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Home » The Huge Economic Potential Of Floating Wind Farms In The Celtic Sea

The Huge Economic Potential Of Floating Wind Farms In The Celtic Sea

The UK is a windy place. By some measures, the windiest country in Europe with 40% of Europe’s wind blowing over us at any time. Perfect for producing clean, green energy from wind.

Our wind power industry has grown hugely in recent decades – we now produce about 600 times more energy from wind than twenty years ago. And this is only going to grow, which is great news for South Wales and the South West of England, which have the potential to harness the benefits of this growth.

The Celtic Sea will be incredibly important in the future of offshore wind. It’s a large expanse of sea off the coast of South Wales and South West England, stretching out to Ireland and the Atlantic. It is also deep. Too deep to build traditional wind turbines – which are fixed to the seabed – and so far, hasn’t been suitable for commercial wind farms.

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But as knowledge and expertise has improved, developers are pioneering floating offshore wind farms. These are giant wind turbines built on floating platforms the size of football pitches, anchored by cables to the sea floor many miles out to sea, where they benefit from stronger winds. They are truly impressive, although much less visible from shore.

Our role at The Crown Estate is to manage land and the seabed on behalf of the nation, creating long-term value for the country. One way we do this is by sustainably developing the seabed to produce green energy, drive economic growth and create jobs, in turn helping the UK to decarbonise, strengthen our energy security and power our economy.

We must also make sure our precious marine environment is protected. This doesn’t just mean managing any environmental impacts from offshore wind farms, but actively working to have a positive impact on sea life and marine natural habitats, so that they and the livelihoods that depend on them can thrive.

We’re just beginning the first leasing process for the Celtic Sea, starting initially with three sites that will become home to new floating wind farms.

As the first large wind farms of this type and size in England and Wales, they will come with an unprecedented engineering challenge. But new technology at sea means new onshore opportunities, with the potential for a transformative impact on jobs, skills and investment in the areas surrounding the Celtic Sea.

We commissioned research to look at the supply chain requirements needed to support the development of these windfarms, and what this means in terms of skills, jobs and economic impact, both locally and for the UK as a whole.

The wind farms, which should generate enough electricity to power four million homes, will need around 260 giant turbines, more than 1,000 anchors and enough cables at 900km to stretch nearly all the way from Penzance to John o’ Groats. These will need manufacturing, transporting and assembling before being floated out to sea.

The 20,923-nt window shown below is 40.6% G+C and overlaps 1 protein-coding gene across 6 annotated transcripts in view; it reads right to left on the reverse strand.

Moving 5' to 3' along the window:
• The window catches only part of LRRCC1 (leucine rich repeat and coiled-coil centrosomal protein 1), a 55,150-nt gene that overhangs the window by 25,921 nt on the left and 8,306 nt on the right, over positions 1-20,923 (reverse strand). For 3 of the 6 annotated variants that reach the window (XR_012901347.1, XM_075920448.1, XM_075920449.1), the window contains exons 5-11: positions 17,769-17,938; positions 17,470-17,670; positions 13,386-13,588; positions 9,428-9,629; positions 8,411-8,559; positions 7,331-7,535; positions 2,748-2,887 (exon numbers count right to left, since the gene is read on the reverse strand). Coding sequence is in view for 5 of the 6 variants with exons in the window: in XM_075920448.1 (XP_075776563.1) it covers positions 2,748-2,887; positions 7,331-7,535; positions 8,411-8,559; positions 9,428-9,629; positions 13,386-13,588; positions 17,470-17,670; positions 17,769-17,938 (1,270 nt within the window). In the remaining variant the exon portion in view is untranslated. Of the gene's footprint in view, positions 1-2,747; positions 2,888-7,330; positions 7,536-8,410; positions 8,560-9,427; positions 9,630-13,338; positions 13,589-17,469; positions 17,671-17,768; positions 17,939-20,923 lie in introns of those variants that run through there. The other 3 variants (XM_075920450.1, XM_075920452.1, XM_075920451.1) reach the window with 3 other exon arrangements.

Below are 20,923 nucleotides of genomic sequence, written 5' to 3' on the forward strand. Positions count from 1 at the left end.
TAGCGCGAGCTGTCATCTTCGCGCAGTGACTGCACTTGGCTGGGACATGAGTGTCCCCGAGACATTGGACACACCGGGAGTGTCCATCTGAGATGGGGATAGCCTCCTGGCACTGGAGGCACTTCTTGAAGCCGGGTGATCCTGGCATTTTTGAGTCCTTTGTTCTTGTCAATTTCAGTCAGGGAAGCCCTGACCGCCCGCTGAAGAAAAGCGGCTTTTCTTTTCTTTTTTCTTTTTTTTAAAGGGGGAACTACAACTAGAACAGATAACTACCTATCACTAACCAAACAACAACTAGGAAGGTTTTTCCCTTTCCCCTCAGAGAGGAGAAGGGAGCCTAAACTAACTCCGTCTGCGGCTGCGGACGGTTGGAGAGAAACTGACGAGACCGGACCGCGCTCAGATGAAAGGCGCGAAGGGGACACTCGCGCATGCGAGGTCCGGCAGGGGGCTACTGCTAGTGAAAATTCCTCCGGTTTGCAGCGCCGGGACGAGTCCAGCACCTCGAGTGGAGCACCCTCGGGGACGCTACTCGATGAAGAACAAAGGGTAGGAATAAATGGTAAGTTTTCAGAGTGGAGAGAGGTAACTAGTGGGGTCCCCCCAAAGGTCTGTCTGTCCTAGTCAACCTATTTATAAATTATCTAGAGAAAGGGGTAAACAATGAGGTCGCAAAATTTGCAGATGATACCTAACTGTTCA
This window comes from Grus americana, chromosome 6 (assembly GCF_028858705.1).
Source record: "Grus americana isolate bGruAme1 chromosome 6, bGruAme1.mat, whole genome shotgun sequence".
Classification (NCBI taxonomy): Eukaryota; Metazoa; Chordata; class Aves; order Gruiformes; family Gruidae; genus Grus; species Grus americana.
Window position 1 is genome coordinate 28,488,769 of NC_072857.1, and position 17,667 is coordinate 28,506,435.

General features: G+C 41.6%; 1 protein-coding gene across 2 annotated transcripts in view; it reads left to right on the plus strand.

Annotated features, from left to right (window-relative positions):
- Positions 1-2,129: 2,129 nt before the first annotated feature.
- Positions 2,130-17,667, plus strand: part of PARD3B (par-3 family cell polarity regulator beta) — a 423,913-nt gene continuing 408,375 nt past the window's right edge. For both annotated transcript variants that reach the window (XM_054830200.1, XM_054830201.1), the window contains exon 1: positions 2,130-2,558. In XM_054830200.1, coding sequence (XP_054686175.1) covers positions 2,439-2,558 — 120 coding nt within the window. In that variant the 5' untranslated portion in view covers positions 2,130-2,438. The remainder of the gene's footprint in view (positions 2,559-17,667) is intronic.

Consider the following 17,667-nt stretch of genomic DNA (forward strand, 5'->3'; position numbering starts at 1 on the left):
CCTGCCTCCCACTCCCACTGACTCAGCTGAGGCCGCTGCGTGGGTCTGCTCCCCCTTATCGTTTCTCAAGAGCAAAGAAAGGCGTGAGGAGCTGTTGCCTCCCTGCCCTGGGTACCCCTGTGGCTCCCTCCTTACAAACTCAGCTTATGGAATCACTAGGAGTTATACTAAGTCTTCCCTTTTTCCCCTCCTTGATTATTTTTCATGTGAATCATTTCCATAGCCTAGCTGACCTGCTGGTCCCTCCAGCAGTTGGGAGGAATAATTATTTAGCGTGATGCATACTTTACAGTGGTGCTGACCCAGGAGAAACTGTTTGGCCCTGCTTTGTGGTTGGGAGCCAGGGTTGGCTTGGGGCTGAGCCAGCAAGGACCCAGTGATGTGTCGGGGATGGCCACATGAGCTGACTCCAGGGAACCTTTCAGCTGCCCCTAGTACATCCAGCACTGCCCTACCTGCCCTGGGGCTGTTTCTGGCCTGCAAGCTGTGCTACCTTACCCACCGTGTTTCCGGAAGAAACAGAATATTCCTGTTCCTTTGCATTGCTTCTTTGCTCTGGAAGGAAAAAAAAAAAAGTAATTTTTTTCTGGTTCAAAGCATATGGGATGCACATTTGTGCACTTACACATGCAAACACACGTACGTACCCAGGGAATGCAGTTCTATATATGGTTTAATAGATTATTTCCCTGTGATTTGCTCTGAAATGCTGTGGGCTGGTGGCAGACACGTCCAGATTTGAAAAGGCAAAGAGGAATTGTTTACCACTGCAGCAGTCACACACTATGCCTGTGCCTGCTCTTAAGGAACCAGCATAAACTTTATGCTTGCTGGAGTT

This could potentially create more than 5,000 UK jobs and boost our economy by £1.4bn. Serious numbers and the opportunity is even greater if we include related products or services and future leasing rounds. If we can realise this potential, the benefits will have a major impact, not just nationally, but on the local communities around the Celtic Sea, where the platforms could likely be assembled and whose ports and manufacturing will be essential to developing these sites.

Of course there are challenges with current gaps in the market, creating opportunities for new supply chain and infrastructure development. The research reveals what’s needed if we want to make the most of these opportunities – from ports to ships to electricity connections – and there are hurdles we will need to overcome to be successful.

At The Crown Estate we aim to catalyse the nation’s transition to green energy, create jobs and investment across the country and protect and enhance our precious nature and environment. We know the UK’s success to date in renewable energy can’t be taken for granted and we need to do more than ever before.

That’s why we are creating a future delivery route map for both nature and energy at sea, investing millions to support the environment and to speed up the acceleration of offshore wind, and why we’re also supporting more value onshore from activities offshore, including measures to create new skills and jobs and a fund dedicated to supporting the UK’s supply chain businesses to grow.

We know from speaking to governments, businesses and other partners across Wales and the south west that there is the ambition to make this a real success, even a generational game changer, not just in how we power our homes, but in jobs and the regional economy.

But it can’t be done by one player alone, it will take a concerted effort by all involved to write the next exciting chapter in the UK’s clean energy story. After all, what’s the point of being Europe’s windiest country if we don’t make the most of it?